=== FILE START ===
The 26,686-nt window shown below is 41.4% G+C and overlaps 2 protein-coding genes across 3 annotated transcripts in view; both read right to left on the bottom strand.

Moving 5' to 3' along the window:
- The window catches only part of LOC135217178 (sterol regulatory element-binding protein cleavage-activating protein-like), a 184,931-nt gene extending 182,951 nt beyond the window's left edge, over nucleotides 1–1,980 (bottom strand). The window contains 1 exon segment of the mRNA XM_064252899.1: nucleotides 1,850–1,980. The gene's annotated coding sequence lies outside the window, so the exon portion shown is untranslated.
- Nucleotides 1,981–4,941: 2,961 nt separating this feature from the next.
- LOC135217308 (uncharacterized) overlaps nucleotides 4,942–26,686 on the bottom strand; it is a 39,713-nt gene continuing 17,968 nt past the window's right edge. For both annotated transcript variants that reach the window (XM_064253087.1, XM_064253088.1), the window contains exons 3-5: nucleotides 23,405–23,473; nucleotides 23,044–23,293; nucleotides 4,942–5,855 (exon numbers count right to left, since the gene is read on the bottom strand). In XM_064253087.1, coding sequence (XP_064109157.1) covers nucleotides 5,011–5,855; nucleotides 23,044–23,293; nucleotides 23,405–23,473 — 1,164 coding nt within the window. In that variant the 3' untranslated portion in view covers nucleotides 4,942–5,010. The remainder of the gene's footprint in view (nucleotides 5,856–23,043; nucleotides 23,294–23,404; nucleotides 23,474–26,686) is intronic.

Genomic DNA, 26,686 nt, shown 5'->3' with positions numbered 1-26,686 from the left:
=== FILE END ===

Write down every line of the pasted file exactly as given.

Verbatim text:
The 26,686-nt window shown below is 41.4% G+C and overlaps 2 protein-coding genes across 3 annotated transcripts in view; both read right to left on the bottom strand.

Moving 5' to 3' along the window:
- The window catches only part of LOC135217178 (sterol regulatory element-binding protein cleavage-activating protein-like), a 184,931-nt gene extending 182,951 nt beyond the window's left edge, over nucleotides 1–1,980 (bottom strand). The window contains 1 exon segment of the mRNA XM_064252899.1: nucleotides 1,850–1,980. The gene's annotated coding sequence lies outside the window, so the exon portion shown is untranslated.
- Nucleotides 1,981–4,941: 2,961 nt separating this feature from the next.
- LOC135217308 (uncharacterized) overlaps nucleotides 4,942–26,686 on the bottom strand; it is a 39,713-nt gene continuing 17,968 nt past the window's right edge. For both annotated transcript variants that reach the window (XM_064253087.1, XM_064253088.1), the window contains exons 3-5: nucleotides 23,405–23,473; nucleotides 23,044–23,293; nucleotides 4,942–5,855 (exon numbers count right to left, since the gene is read on the bottom strand). In XM_064253087.1, coding sequence (XP_064109157.1) covers nucleotides 5,011–5,855; nucleotides 23,044–23,293; nucleotides 23,405–23,473 — 1,164 coding nt within the window. In that variant the 3' untranslated portion in view covers nucleotides 4,942–5,010. The remainder of the gene's footprint in view (nucleotides 5,856–23,043; nucleotides 23,294–23,404; nucleotides 23,474–26,686) is intronic.

Genomic DNA, 26,686 nt, shown 5'->3' with positions numbered 1-26,686 from the left: